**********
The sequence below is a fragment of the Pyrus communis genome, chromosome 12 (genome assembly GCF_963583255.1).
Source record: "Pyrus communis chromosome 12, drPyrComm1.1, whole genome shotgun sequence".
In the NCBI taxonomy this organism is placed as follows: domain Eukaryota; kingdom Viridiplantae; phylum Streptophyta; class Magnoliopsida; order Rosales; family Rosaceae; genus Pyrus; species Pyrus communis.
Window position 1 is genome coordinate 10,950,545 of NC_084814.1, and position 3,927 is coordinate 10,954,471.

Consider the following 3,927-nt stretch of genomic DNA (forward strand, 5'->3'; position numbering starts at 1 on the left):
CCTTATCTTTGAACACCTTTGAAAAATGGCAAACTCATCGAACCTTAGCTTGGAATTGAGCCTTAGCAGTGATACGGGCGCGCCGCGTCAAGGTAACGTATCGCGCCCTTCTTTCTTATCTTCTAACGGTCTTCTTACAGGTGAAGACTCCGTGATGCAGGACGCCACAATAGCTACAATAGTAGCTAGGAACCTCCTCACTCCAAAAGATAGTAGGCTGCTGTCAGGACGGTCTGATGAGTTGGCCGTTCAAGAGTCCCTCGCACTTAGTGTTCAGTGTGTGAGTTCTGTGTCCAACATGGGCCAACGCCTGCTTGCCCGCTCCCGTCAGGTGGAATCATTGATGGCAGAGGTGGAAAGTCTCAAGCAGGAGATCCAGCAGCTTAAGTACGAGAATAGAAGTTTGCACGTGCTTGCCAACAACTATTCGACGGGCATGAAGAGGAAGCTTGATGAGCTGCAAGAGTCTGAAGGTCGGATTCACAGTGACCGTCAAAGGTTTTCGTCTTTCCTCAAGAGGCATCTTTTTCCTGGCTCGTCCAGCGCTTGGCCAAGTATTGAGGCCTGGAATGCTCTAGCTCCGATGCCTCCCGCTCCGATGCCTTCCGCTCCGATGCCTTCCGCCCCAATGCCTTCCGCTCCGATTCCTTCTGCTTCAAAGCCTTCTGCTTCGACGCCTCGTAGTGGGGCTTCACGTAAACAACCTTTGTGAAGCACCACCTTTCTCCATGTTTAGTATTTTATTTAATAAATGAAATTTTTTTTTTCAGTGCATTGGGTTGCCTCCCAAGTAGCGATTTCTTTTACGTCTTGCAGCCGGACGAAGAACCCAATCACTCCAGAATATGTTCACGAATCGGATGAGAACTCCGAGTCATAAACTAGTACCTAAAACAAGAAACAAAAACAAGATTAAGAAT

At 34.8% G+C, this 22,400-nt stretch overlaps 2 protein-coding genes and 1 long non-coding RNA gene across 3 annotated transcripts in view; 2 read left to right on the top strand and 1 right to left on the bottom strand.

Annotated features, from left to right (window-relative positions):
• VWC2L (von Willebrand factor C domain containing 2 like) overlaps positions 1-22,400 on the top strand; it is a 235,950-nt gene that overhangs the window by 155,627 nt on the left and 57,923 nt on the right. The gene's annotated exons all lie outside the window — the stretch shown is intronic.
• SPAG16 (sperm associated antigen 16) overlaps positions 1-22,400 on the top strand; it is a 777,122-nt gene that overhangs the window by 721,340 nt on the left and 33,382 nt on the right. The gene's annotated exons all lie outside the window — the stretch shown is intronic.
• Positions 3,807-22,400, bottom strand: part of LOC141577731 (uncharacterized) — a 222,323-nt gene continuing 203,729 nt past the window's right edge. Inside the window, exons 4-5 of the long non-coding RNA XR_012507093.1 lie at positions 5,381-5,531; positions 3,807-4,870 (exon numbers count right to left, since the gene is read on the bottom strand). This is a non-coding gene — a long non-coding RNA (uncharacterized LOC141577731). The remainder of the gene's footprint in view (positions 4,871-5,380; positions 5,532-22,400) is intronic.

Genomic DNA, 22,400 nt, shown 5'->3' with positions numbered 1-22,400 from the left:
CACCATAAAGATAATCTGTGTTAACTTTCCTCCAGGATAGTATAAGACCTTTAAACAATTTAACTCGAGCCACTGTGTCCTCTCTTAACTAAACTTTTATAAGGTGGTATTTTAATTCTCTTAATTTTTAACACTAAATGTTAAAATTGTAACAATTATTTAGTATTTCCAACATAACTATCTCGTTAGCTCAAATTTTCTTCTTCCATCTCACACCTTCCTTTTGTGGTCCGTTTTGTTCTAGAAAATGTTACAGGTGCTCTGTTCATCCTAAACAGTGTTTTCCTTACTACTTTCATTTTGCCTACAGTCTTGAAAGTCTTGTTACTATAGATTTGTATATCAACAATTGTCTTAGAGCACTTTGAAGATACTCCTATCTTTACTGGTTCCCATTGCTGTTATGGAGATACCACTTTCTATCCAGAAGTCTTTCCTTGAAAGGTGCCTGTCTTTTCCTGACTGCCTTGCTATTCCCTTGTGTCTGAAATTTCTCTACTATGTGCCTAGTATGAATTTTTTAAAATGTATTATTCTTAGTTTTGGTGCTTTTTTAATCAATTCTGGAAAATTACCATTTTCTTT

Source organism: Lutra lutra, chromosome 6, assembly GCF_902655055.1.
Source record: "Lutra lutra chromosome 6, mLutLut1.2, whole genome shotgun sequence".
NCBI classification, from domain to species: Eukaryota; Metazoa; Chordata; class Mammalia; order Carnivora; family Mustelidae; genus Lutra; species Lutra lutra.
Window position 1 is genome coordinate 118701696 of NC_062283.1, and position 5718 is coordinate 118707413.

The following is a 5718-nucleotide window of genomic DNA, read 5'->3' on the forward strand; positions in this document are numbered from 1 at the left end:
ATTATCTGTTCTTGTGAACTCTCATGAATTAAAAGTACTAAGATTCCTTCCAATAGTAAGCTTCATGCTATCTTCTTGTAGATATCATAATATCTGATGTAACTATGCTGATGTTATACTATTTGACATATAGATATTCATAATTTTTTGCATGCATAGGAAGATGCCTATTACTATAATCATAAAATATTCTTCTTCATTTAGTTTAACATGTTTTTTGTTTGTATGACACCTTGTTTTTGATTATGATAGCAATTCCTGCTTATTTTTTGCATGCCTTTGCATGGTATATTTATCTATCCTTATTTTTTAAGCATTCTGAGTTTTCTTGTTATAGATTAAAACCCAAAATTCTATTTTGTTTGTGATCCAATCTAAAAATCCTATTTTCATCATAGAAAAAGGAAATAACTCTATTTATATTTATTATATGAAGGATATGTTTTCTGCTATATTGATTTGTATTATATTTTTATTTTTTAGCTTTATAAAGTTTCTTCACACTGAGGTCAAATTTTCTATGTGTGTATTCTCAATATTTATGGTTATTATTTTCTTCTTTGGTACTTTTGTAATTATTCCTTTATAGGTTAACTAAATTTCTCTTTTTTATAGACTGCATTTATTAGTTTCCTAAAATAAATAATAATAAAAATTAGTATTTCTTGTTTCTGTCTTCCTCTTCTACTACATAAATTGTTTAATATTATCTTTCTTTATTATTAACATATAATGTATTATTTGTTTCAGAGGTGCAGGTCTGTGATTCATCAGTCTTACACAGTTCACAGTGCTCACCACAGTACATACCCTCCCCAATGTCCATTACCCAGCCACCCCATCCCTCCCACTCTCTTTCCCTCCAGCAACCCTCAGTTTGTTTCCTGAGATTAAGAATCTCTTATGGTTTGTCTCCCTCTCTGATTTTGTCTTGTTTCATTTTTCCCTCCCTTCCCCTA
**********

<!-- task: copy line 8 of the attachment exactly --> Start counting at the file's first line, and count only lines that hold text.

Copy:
Annotated features, from left to right (window-relative positions):